International media regularly features horrific stories about Chinese orphanages, especially when debating international adoption and human rights. Much of the popular information is dated and ill-informed about the experiences of most orphans in China today, Chinese government policy, and improvements evident in parts of China. Informal kinship care is the most common support for the orphaned children. The state supports orphans and abandoned children whose parents and relatives cannot be found or contacted.
The book explores concrete examples about the changing experiences and future directions of Chinese child welfare policy. It is about the support to disadvantaged children, including abandoned children in the care of the state, most of whom have disabilities; HIV affected children; and orphans in kinship care. It identifies how many orphans are in China, how they are supported, the extent to which their rights are met, and what efforts are made to improve their rights and welfare provision.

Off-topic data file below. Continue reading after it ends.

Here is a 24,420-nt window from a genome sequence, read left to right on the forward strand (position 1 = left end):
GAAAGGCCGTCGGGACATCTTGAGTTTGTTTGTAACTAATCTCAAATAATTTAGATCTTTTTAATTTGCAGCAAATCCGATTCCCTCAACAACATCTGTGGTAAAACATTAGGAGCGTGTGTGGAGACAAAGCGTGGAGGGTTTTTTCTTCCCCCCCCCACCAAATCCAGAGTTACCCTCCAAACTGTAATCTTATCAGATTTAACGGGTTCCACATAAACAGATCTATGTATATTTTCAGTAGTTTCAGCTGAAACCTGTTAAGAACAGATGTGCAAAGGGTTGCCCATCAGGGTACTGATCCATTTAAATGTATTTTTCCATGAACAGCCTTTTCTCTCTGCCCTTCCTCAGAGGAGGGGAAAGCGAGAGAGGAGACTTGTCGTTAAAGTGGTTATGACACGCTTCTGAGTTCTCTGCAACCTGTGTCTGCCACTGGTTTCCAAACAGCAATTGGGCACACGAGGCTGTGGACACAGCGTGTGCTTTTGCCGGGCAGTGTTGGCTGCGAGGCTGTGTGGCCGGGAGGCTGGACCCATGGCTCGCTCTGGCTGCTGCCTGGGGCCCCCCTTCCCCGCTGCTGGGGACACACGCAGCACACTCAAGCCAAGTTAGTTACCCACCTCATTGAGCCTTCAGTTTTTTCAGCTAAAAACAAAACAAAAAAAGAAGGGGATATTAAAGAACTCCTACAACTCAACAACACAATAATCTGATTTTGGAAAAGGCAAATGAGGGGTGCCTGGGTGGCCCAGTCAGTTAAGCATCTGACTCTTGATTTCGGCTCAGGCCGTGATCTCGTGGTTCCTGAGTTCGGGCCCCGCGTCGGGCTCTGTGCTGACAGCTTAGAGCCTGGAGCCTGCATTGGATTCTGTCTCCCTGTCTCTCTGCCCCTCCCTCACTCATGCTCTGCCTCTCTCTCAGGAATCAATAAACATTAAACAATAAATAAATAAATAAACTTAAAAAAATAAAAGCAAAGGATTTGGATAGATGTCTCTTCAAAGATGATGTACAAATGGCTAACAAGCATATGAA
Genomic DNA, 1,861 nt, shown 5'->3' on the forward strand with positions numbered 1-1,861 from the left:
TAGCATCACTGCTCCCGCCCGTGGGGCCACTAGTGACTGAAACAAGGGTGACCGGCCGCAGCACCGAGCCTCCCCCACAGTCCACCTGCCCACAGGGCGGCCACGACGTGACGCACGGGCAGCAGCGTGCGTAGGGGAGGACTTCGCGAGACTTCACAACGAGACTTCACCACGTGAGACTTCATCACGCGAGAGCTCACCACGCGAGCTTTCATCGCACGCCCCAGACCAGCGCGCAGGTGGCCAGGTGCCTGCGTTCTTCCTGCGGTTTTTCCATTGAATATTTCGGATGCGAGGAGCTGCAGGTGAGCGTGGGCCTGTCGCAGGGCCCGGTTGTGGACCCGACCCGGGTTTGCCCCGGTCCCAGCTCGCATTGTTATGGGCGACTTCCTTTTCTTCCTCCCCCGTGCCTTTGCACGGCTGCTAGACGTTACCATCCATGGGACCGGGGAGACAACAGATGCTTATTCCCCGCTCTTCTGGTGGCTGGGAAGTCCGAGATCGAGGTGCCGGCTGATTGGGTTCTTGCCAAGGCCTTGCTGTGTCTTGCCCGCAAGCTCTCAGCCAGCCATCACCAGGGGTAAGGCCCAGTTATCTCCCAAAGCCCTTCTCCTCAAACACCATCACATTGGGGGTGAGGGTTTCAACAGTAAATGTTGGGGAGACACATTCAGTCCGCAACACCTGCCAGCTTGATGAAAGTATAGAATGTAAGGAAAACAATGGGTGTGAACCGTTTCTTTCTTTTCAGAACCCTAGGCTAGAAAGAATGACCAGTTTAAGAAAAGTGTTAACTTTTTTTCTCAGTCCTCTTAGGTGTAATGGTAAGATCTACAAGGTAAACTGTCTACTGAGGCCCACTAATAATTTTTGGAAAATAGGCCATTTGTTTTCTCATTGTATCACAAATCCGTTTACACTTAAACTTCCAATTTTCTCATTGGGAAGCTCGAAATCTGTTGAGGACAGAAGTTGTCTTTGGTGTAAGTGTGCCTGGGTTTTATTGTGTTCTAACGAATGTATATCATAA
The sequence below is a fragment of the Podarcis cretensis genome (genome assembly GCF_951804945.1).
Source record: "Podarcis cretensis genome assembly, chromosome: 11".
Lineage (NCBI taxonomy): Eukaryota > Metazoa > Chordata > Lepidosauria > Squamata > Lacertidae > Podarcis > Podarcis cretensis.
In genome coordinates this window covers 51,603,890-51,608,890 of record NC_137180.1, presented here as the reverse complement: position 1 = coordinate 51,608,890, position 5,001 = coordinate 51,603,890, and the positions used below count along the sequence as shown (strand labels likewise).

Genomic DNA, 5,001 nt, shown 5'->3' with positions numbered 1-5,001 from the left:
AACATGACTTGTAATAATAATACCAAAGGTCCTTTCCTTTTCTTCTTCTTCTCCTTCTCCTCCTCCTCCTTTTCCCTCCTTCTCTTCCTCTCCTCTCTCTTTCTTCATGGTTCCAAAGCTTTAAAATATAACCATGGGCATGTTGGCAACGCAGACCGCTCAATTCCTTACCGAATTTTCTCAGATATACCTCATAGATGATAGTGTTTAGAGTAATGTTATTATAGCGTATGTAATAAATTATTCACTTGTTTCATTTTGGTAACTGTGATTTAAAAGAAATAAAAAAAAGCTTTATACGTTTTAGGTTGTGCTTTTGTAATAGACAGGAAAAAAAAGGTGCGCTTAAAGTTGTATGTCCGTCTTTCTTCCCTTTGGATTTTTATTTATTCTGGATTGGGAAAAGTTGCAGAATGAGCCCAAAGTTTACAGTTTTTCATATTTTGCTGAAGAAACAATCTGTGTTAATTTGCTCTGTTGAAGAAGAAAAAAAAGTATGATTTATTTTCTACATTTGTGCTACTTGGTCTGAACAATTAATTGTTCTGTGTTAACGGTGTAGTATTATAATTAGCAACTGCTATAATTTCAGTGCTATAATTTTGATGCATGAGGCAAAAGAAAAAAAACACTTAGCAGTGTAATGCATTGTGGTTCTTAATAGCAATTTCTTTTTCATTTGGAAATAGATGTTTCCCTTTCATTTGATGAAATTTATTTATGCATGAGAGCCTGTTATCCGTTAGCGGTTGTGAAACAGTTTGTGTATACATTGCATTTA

When our research about Chinese orphans started in 2001, these children were almost entirely voiceless. Since then, the Chinese government has committed to improving child welfare. We argue that a mixed welfare system, in which state provision supplements family and community care, is an effective direction to improve support for orphaned children. Government needs to take responsibility to guarantee orphans’ rights as children, and support family networks to provide care so that children can grow up in their own communities.
The book contributes to academic and policy understanding of the steps that have been taken and are still required to achieve the goal of a child welfare system in China that meets the rights of orphans to live and thrive with other children in a family.
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About the Author
Karen R. Fisher is associate professor at the Social Policy Research Centre, University of New
South Wales, Sydney. Dr. Fisher specializes in disability policy and Chinese social policy research.